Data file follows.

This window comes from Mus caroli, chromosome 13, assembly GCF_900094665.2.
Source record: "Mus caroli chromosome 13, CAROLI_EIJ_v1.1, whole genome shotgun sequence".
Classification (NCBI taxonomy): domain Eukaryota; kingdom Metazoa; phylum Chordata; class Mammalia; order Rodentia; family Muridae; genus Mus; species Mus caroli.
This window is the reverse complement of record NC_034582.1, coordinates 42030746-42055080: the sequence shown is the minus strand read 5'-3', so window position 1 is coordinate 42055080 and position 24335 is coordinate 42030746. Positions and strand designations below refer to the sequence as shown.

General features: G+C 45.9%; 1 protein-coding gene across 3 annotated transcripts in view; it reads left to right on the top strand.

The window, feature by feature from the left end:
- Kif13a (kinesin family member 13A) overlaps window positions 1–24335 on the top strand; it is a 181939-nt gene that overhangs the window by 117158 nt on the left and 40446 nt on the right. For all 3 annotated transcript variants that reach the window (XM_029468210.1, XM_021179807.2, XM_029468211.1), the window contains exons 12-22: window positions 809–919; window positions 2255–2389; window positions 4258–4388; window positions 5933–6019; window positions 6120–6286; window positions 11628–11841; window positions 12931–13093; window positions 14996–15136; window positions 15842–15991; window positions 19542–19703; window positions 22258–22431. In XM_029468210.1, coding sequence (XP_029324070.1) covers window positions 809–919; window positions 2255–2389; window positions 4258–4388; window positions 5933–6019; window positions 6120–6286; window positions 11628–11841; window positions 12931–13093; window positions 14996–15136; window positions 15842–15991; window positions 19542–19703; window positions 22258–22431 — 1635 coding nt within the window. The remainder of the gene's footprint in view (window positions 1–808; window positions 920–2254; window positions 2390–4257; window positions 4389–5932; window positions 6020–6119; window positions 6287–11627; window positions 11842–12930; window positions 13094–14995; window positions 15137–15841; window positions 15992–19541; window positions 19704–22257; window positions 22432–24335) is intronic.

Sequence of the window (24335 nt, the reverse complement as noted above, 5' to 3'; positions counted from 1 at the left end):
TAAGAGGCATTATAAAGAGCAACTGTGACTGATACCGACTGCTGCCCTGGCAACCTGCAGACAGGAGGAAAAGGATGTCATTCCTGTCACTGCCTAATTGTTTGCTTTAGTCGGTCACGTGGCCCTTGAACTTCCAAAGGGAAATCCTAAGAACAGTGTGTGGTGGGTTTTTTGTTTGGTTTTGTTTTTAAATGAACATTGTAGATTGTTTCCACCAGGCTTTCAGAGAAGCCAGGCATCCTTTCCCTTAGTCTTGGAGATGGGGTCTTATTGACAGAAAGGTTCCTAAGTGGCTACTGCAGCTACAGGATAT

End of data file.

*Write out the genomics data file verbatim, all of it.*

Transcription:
This window comes from Mus caroli, chromosome 13, assembly GCF_900094665.2.
Source record: "Mus caroli chromosome 13, CAROLI_EIJ_v1.1, whole genome shotgun sequence".
Classification (NCBI taxonomy): domain Eukaryota; kingdom Metazoa; phylum Chordata; class Mammalia; order Rodentia; family Muridae; genus Mus; species Mus caroli.
This window is the reverse complement of record NC_034582.1, coordinates 42030746-42055080: the sequence shown is the minus strand read 5'-3', so window position 1 is coordinate 42055080 and position 24335 is coordinate 42030746. Positions and strand designations below refer to the sequence as shown.

General features: G+C 45.9%; 1 protein-coding gene across 3 annotated transcripts in view; it reads left to right on the top strand.

The window, feature by feature from the left end:
- Kif13a (kinesin family member 13A) overlaps window positions 1–24335 on the top strand; it is a 181939-nt gene that overhangs the window by 117158 nt on the left and 40446 nt on the right. For all 3 annotated transcript variants that reach the window (XM_029468210.1, XM_021179807.2, XM_029468211.1), the window contains exons 12-22: window positions 809–919; window positions 2255–2389; window positions 4258–4388; window positions 5933–6019; window positions 6120–6286; window positions 11628–11841; window positions 12931–13093; window positions 14996–15136; window positions 15842–15991; window positions 19542–19703; window positions 22258–22431. In XM_029468210.1, coding sequence (XP_029324070.1) covers window positions 809–919; window positions 2255–2389; window positions 4258–4388; window positions 5933–6019; window positions 6120–6286; window positions 11628–11841; window positions 12931–13093; window positions 14996–15136; window positions 15842–15991; window positions 19542–19703; window positions 22258–22431 — 1635 coding nt within the window. The remainder of the gene's footprint in view (window positions 1–808; window positions 920–2254; window positions 2390–4257; window positions 4389–5932; window positions 6020–6119; window positions 6287–11627; window positions 11842–12930; window positions 13094–14995; window positions 15137–15841; window positions 15992–19541; window positions 19704–22257; window positions 22432–24335) is intronic.

Sequence of the window (24335 nt, the reverse complement as noted above, 5' to 3'; positions counted from 1 at the left end):
TAAGAGGCATTATAAAGAGCAACTGTGACTGATACCGACTGCTGCCCTGGCAACCTGCAGACAGGAGGAAAAGGATGTCATTCCTGTCACTGCCTAATTGTTTGCTTTAGTCGGTCACGTGGCCCTTGAACTTCCAAAGGGAAATCCTAAGAACAGTGTGTGGTGGGTTTTTTGTTTGGTTTTGTTTTTAAATGAACATTGTAGATTGTTTCCACCAGGCTTTCAGAGAAGCCAGGCATCCTTTCCCTTAGTCTTGGAGATGGGGTCTTATTGACAGAAAGGTTCCTAAGTGGCTACTGCAGCTACAGGATAT